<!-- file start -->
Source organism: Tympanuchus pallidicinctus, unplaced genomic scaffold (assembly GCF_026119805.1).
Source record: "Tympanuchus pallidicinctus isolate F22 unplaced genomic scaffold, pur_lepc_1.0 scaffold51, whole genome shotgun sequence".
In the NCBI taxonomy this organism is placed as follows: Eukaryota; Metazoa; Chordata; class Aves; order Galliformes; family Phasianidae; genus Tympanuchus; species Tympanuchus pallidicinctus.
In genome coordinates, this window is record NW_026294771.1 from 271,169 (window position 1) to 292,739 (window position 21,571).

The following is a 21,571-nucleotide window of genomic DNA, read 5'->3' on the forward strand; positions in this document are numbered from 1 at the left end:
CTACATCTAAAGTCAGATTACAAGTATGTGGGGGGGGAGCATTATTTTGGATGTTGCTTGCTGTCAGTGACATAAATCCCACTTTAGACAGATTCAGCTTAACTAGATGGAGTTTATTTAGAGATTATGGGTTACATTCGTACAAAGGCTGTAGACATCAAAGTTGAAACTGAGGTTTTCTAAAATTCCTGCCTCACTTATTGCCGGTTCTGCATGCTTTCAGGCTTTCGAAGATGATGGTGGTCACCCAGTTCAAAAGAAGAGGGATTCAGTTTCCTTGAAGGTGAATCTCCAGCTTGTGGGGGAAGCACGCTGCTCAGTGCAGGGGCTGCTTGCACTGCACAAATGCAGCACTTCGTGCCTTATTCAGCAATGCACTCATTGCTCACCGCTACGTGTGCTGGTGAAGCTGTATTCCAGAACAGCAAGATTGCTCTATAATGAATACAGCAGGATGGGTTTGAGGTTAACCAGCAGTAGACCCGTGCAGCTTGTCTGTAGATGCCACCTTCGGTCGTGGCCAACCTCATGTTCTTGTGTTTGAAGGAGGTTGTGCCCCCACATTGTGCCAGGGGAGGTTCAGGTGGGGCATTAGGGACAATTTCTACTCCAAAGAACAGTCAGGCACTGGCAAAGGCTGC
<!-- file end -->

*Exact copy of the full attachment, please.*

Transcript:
Source organism: Tympanuchus pallidicinctus, unplaced genomic scaffold (assembly GCF_026119805.1).
Source record: "Tympanuchus pallidicinctus isolate F22 unplaced genomic scaffold, pur_lepc_1.0 scaffold51, whole genome shotgun sequence".
In the NCBI taxonomy this organism is placed as follows: Eukaryota; Metazoa; Chordata; class Aves; order Galliformes; family Phasianidae; genus Tympanuchus; species Tympanuchus pallidicinctus.
In genome coordinates, this window is record NW_026294771.1 from 271,169 (window position 1) to 292,739 (window position 21,571).

The following is a 21,571-nucleotide window of genomic DNA, read 5'->3' on the forward strand; positions in this document are numbered from 1 at the left end:
CTACATCTAAAGTCAGATTACAAGTATGTGGGGGGGGAGCATTATTTTGGATGTTGCTTGCTGTCAGTGACATAAATCCCACTTTAGACAGATTCAGCTTAACTAGATGGAGTTTATTTAGAGATTATGGGTTACATTCGTACAAAGGCTGTAGACATCAAAGTTGAAACTGAGGTTTTCTAAAATTCCTGCCTCACTTATTGCCGGTTCTGCATGCTTTCAGGCTTTCGAAGATGATGGTGGTCACCCAGTTCAAAAGAAGAGGGATTCAGTTTCCTTGAAGGTGAATCTCCAGCTTGTGGGGGAAGCACGCTGCTCAGTGCAGGGGCTGCTTGCACTGCACAAATGCAGCACTTCGTGCCTTATTCAGCAATGCACTCATTGCTCACCGCTACGTGTGCTGGTGAAGCTGTATTCCAGAACAGCAAGATTGCTCTATAATGAATACAGCAGGATGGGTTTGAGGTTAACCAGCAGTAGACCCGTGCAGCTTGTCTGTAGATGCCACCTTCGGTCGTGGCCAACCTCATGTTCTTGTGTTTGAAGGAGGTTGTGCCCCCACATTGTGCCAGGGGAGGTTCAGGTGGGGCATTAGGGACAATTTCTACTCCAAAGAACAGTCAGGCACTGGCAAAGGCTGC